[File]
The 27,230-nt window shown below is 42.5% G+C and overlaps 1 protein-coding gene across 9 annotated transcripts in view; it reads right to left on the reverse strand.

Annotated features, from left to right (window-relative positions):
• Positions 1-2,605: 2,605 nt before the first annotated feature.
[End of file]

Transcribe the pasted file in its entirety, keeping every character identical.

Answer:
The 27,230-nt window shown below is 42.5% G+C and overlaps 1 protein-coding gene across 9 annotated transcripts in view; it reads right to left on the reverse strand.

Annotated features, from left to right (window-relative positions):
• Positions 1-2,605: 2,605 nt before the first annotated feature.